Season Five - TNG

Star Trek: The Next Generation – The First Duty

Written by Ronald D. Moore and Naren Shankar
Directed by Paul Lynch

Captain Picard (Patrick Stewart) is invited to speak at the Starfleet Academy commencement ceremonies and so the Enterprise is returning to Earth. Wesley Crusher (Wil Wheaton), who once lived on board the ship with his mother (who is the ships’ doctor) is part of a flight squadron scheduled to perform at the commencement. Just prior to the Enterprise’s arrival, there is an accident and one of the cadets in the squadron is killed. Wesley is injured, but it’s nothing that won’t heal.

At the inquiry, there are some discrepancies in the testimony of the cadets involved versus the data Starfleet Academy has collected. There are also parts of the stories that just don’t seem to add up.

Admiral Brand (portrayed by Jacqueline Brookes) seems to sense something is amiss and gives Captain Picard to begin his own investigation. Picard puts his crew to work on finding out exactly how the accident happened.

It’s nice to see Wesley in a very different setting than he’s been seen before. While he was a regular on the show, he was rarely seen with those his own age. Rather, he was a teenager (supposedly wise beyond his years) who was almost always interacting with the adults – officers – on board the Enterprise. By having this setting, plus Wesley often portrayed as smarter than those around him, Wesley quickly grew into a very irritating character to most fans.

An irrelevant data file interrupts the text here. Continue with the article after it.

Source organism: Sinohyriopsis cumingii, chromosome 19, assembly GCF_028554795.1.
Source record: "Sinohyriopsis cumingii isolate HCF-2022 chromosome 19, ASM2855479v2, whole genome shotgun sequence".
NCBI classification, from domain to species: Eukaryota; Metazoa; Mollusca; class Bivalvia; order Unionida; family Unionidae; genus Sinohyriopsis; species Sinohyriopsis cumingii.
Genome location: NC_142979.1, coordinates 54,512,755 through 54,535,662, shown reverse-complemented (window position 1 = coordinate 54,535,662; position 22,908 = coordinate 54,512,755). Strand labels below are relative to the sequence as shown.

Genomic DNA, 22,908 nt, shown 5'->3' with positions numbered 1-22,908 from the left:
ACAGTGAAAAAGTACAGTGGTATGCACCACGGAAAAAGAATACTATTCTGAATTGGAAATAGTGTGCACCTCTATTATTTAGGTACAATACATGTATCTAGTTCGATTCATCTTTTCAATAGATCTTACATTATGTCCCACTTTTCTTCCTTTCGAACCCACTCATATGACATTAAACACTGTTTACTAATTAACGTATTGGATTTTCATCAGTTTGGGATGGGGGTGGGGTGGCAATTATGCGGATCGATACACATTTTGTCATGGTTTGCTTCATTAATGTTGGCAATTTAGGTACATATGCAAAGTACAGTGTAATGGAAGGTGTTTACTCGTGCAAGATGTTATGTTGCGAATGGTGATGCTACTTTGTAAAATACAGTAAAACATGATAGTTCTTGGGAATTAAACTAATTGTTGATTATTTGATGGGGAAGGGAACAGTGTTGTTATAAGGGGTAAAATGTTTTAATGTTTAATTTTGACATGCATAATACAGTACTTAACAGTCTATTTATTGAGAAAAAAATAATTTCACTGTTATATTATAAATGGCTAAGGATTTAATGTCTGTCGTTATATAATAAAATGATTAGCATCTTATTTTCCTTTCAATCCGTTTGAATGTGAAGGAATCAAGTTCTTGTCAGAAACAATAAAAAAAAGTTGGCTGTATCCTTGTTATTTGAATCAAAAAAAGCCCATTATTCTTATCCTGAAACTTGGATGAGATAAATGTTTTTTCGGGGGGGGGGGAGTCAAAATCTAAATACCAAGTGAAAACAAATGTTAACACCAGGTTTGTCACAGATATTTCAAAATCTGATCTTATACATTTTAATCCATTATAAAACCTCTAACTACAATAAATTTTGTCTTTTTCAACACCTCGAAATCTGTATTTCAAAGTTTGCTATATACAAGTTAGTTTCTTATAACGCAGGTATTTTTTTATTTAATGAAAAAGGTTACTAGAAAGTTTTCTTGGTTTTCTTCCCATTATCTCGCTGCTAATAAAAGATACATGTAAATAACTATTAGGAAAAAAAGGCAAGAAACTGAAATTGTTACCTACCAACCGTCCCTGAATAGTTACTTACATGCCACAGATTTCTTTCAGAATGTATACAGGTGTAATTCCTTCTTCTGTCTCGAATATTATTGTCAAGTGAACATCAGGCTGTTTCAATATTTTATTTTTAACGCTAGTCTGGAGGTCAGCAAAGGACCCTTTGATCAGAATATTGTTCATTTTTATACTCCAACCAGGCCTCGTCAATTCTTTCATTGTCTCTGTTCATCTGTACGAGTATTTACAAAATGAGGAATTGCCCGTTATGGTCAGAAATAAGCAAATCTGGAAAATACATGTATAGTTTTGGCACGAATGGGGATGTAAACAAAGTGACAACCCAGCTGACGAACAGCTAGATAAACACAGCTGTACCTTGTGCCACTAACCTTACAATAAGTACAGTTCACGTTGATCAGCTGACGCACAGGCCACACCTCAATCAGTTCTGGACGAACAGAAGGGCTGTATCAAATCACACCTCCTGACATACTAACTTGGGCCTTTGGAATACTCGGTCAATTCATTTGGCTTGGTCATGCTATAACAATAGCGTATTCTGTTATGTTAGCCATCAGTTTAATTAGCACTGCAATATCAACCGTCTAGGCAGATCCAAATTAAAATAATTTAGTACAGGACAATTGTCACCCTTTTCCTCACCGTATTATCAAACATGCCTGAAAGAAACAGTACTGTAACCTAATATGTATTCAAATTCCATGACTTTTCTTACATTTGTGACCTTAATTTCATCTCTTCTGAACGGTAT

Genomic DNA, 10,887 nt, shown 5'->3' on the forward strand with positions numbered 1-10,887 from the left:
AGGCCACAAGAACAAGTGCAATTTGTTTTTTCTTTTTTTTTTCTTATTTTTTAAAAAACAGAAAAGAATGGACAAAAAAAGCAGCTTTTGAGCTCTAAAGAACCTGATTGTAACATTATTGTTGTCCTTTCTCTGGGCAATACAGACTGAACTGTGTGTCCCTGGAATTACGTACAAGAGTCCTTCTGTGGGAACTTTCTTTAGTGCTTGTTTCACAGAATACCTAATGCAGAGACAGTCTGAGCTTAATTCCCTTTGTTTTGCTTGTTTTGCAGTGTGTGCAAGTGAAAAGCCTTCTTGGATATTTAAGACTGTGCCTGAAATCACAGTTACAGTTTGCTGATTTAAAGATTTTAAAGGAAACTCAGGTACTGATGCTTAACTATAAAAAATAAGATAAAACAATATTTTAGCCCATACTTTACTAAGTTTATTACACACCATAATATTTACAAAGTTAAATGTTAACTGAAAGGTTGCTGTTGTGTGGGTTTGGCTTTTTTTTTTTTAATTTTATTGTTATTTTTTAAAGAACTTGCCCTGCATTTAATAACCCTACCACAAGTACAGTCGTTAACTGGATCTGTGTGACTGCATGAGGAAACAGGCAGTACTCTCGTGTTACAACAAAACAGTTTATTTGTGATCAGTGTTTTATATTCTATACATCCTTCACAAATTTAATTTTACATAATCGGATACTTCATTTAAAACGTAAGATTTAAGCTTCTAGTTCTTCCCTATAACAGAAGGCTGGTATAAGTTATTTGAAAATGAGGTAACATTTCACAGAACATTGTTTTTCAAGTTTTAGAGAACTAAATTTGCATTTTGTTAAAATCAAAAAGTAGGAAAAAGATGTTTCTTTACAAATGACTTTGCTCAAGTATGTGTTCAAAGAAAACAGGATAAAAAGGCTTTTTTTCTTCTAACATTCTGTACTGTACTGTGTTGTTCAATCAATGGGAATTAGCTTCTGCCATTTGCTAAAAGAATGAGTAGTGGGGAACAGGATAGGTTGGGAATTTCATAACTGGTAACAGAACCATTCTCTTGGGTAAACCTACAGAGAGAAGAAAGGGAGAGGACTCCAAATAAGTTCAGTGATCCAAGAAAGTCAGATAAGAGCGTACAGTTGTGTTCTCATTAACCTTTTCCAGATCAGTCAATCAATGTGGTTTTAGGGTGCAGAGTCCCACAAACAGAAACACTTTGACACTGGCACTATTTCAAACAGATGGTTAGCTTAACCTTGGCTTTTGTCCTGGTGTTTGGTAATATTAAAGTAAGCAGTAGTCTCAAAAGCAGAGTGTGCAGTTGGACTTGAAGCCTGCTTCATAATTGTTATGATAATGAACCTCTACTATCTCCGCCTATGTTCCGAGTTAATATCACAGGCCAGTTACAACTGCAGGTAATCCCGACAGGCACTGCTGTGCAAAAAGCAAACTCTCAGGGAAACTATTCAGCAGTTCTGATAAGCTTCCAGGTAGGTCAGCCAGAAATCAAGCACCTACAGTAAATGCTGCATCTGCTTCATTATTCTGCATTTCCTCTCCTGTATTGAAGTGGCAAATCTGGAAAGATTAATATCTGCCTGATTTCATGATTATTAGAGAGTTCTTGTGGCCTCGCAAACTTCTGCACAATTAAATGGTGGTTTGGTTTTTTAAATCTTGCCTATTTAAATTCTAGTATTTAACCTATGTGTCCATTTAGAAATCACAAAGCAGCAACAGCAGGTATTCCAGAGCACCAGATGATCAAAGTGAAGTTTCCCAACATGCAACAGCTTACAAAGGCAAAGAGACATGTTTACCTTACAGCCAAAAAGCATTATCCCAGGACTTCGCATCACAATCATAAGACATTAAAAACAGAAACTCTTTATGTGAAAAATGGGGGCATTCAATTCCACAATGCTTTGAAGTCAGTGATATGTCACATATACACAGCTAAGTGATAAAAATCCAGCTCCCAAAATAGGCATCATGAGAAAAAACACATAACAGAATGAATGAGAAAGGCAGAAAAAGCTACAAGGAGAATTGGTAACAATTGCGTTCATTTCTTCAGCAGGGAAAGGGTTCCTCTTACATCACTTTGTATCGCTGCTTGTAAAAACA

Here, however, Wesley is among his contemporaries. The greatest influence is Nick Locarno (portrayed by Robert Duncan McNeill). Nick is Wesley’s squadron commander and walks around with an air of bravado somewhat reminiscent of a certain starship Captain known as James T. Kirk.

In the film Star Trek II: The Wrath of Khan, much is made of Kirk’s antics on how he passed a particular test that no one else ever had while attending Starfleet Academy, known as the Kobayashi Maru. Locarno’s bravado and antics really brought that to my mind. Were the writers looking to show the other side of what happens when overconfidence takes over where caution should be? Kirk’s alteration of the conditions of the Kobayashi Maru put no one in real danger (that we know of), but he was changing the rules to suit his own need to never fail. Locarno is also changing the rules – and getting his squadron to go along with it – so that he can make a name for himself.

This puts Wesley in a conflict that almost every teenager is put through. He is stuck between wanting to be part of the group and go along with those in his squadron, and the truth and what is expected of him by those who he loves and who care for him. It’s interesting to see Wesley this fallible. It’s also interesting to wonder if his actions, in the end, would have been different had the Enterprise not been present.

Robert Duncan McNeill is excellent as Nick Locarno, and I think was by far the most interesting character of all the young people, even Wesley. He will later appear on Star Trek: Voyager as Tom Paris. It would have been an interesting point if that character had actually been a continuation of the character in The First Duty. It could have been done and would have placed Paris joining Voyager about seven years down the line after this incident, easily fitting in with the story. McNeill’s terrific acting here probably won him that role. That he could create a character that resembles a youthful Kirk so much without having it become over-the-top really speaks to his abilities.

One minor nitpick is that when the gardener at the Academy, Boothby (portrayed by Ray Walston) sees Picard again he remarks “What happened to your hair? This is a direct contrast to the depiction of a young Picard that was seen in Star Trek: Nemesis.